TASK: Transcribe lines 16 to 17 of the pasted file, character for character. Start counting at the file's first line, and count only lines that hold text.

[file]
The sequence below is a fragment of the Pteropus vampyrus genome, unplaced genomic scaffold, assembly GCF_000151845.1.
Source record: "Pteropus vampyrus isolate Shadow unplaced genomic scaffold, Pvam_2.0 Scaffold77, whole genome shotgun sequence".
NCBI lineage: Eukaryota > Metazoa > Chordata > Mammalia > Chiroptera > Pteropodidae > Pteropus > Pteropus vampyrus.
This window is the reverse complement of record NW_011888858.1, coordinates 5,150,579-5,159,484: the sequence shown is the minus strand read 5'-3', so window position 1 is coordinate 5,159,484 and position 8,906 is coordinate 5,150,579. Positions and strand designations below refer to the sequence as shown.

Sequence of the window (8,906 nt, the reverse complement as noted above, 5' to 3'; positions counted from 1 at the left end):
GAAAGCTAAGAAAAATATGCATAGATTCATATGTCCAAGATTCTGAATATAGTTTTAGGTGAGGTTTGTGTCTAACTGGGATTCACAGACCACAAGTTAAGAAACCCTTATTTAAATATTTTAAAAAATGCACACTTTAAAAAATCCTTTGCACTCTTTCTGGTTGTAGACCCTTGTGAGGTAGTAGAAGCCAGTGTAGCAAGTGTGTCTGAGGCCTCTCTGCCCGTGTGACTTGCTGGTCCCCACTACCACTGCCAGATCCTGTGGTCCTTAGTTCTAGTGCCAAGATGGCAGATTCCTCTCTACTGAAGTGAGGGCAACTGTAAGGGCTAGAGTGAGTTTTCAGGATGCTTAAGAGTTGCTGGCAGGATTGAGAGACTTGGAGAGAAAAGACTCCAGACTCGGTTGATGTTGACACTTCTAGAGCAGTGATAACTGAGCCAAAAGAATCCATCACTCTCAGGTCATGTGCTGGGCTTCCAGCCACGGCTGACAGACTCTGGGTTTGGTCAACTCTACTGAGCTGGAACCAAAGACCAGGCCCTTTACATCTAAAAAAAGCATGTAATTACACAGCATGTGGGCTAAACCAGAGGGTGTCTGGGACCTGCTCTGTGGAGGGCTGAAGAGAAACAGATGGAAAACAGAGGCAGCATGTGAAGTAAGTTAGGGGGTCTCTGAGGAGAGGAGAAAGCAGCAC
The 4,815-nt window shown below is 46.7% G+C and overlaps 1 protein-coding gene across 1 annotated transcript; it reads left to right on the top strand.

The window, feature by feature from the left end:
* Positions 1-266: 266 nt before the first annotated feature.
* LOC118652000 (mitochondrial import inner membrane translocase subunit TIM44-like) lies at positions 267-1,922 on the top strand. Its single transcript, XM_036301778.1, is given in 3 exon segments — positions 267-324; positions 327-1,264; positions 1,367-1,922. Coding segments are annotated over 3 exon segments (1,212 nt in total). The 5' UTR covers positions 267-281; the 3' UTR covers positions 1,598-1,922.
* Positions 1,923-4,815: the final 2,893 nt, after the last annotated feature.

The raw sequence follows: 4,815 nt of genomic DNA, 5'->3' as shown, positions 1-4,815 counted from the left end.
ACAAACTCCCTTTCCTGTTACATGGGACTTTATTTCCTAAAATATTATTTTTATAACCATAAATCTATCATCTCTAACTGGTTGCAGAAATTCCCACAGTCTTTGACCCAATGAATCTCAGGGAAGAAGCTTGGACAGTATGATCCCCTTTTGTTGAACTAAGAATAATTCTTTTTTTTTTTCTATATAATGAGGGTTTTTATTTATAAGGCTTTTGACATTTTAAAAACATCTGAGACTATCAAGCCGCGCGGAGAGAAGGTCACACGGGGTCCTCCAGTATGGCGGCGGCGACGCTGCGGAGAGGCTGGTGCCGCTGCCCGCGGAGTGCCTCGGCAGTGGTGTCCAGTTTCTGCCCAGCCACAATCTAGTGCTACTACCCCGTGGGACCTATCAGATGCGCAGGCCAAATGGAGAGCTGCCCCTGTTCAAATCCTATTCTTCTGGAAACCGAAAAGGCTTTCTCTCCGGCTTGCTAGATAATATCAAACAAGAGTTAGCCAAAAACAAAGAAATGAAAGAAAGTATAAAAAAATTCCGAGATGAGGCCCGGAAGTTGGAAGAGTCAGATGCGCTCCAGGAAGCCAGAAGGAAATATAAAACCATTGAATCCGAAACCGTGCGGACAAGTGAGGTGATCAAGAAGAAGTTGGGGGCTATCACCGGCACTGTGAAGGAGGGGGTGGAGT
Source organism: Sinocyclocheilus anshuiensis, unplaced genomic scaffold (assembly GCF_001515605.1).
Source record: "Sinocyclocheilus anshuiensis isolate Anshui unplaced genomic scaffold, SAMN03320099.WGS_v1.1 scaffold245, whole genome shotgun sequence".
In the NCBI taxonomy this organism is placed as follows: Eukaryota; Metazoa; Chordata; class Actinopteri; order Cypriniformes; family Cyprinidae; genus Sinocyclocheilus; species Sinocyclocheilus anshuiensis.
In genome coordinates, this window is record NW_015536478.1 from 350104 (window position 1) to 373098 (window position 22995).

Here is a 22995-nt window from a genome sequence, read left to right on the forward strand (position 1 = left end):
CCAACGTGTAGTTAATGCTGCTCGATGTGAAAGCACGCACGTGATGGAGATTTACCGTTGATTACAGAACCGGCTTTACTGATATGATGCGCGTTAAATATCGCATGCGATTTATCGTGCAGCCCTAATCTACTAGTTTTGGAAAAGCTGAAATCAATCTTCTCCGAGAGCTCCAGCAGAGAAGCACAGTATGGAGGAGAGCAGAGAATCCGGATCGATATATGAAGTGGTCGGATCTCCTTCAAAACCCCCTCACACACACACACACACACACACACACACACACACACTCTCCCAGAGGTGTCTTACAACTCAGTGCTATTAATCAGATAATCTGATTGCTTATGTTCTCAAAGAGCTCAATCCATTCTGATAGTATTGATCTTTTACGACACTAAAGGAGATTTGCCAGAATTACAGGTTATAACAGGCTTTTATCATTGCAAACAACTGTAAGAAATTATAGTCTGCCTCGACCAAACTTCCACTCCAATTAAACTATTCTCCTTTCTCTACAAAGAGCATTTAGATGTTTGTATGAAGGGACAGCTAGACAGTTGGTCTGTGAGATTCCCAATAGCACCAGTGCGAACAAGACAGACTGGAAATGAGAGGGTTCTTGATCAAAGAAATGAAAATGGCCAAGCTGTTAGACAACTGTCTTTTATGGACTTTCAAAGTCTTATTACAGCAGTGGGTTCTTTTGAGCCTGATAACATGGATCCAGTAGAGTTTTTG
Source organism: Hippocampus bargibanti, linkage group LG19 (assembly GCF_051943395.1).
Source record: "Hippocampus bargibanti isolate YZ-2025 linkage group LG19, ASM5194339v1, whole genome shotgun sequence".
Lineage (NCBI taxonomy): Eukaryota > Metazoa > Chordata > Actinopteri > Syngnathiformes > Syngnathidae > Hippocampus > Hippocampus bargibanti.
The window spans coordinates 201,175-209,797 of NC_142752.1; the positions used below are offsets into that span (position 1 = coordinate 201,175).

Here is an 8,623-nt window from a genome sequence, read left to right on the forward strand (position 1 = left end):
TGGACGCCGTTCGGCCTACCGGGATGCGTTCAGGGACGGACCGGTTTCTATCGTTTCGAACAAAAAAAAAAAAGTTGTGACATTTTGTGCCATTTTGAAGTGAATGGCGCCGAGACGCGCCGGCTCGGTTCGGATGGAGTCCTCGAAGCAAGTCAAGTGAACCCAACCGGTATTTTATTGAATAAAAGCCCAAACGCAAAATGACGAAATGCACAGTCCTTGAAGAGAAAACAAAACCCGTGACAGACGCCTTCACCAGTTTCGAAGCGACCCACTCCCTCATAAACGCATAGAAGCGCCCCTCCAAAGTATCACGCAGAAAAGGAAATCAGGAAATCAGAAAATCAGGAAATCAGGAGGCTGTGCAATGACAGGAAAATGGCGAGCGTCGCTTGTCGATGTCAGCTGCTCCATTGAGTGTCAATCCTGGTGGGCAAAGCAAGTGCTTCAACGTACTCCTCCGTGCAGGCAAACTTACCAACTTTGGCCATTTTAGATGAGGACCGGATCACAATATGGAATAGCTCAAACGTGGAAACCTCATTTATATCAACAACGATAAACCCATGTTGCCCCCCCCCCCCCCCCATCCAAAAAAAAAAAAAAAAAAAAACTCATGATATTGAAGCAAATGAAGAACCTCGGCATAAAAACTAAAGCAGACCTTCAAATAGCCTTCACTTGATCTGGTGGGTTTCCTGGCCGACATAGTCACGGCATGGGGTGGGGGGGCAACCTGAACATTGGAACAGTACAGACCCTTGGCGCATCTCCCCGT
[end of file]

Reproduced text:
In the NCBI taxonomy this organism is placed as follows: Eukaryota; Metazoa; Chordata; class Actinopteri; order Cypriniformes; family Cyprinidae; genus Sinocyclocheilus; species Sinocyclocheilus anshuiensis.
In genome coordinates, this window is record NW_015536478.1 from 350104 (window position 1) to 373098 (window position 22995).